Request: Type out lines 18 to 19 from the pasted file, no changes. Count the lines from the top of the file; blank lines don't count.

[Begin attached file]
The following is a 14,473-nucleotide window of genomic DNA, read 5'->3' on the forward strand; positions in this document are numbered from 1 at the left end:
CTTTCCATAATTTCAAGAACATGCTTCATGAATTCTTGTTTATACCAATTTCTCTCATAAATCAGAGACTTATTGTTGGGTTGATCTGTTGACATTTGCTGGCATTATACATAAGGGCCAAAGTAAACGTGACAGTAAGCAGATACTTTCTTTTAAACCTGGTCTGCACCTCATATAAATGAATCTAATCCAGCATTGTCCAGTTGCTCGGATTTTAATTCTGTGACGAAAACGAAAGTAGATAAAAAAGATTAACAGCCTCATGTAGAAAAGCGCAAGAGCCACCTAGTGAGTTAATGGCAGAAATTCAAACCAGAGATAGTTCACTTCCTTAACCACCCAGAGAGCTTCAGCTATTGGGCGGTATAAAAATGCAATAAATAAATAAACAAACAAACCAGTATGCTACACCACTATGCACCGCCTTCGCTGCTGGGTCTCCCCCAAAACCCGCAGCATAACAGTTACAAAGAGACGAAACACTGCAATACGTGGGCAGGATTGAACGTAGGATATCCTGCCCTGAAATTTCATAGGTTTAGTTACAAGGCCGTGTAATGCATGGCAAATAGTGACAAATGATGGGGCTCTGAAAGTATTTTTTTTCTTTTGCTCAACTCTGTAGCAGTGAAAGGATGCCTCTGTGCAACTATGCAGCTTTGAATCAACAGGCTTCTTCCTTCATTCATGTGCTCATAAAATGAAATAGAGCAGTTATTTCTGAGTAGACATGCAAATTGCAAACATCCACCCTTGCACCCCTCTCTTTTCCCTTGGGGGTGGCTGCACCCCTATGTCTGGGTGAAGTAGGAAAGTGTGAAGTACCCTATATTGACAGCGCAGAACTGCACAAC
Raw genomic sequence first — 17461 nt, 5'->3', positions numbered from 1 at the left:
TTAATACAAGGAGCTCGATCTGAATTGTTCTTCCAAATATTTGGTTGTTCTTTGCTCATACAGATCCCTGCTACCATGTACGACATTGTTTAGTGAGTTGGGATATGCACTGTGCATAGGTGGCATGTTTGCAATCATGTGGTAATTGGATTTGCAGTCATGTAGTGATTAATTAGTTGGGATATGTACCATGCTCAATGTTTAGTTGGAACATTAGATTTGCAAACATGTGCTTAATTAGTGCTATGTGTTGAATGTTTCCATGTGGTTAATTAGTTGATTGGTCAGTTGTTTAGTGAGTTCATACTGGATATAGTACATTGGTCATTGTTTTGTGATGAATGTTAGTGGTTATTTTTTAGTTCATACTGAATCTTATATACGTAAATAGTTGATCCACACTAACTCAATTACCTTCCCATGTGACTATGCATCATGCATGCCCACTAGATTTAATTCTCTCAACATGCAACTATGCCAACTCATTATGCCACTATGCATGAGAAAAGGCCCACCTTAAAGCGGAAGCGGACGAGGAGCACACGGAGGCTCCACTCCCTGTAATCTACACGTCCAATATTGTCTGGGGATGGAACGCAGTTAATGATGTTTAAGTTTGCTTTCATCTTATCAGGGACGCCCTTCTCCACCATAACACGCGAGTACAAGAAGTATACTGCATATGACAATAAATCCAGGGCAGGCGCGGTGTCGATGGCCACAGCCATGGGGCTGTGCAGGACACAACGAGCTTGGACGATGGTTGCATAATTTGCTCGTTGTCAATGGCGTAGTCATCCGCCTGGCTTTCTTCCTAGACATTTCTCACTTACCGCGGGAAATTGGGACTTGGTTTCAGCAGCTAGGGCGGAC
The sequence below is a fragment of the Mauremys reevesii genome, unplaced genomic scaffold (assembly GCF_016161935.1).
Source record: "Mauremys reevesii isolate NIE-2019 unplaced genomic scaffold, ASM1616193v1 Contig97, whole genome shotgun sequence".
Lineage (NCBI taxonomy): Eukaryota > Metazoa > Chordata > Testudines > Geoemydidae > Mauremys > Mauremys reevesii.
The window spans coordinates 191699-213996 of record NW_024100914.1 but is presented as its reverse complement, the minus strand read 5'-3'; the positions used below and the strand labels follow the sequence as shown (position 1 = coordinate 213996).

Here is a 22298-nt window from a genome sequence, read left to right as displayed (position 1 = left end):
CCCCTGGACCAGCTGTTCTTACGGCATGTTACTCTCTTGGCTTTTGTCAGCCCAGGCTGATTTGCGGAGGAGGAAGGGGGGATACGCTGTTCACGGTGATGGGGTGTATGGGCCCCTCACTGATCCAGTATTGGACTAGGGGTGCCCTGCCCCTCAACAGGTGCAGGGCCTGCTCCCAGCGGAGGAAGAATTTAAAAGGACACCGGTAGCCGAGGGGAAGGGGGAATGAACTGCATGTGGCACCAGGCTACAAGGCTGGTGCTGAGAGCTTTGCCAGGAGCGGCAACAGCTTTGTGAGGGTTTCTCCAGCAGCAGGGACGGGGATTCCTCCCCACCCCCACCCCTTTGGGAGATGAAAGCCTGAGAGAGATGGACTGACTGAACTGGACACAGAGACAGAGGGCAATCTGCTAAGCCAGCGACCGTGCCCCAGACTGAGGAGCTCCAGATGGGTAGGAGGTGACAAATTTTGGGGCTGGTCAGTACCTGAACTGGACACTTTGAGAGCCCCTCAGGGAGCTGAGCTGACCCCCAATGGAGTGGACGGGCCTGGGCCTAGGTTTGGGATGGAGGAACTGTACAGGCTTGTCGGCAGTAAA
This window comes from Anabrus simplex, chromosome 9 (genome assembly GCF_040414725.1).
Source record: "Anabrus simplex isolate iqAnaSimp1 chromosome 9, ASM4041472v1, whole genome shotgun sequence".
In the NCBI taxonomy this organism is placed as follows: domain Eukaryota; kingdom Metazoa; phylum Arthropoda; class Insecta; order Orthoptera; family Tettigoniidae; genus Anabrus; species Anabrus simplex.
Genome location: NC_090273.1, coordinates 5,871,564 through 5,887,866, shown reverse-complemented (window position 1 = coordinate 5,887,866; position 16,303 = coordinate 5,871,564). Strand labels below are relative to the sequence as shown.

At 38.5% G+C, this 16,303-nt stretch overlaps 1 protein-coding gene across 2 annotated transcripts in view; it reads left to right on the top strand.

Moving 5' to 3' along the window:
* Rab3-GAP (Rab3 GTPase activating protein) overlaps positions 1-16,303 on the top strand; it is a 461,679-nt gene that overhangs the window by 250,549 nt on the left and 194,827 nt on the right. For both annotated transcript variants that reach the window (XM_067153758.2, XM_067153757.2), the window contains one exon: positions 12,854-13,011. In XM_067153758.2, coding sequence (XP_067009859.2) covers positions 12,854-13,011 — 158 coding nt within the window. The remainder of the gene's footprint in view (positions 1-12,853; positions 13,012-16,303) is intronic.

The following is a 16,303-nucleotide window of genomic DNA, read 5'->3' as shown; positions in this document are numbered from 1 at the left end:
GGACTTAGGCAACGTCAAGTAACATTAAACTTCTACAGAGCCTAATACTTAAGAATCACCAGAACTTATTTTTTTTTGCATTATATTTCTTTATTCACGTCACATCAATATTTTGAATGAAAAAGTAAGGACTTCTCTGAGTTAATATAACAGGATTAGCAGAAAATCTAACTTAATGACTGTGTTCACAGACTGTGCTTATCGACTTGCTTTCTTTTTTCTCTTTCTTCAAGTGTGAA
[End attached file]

The following is a 16,303-nucleotide window of genomic DNA, read 5'->3' as shown; positions in this document are numbered from 1 at the left end:
GGACTTAGGCAACGTCAAGTAACATTAAACTTCTACAGAGCCTAATACTTAAGAATCACCAGAACTTATTTTTTTTTGCATTATATTTCTTTATTCACGTCACATCAATATTTTGAATGAAAAAGTAAGGACTTCTCTGAGTTAATATAACAGGATTAGCAGAAAATCTAACTTAATGACTGTGTTCACAGACTGTGCTTATCGACTTGCTTTCTTTTTTCTCTTTCTTCAAGTGTGAA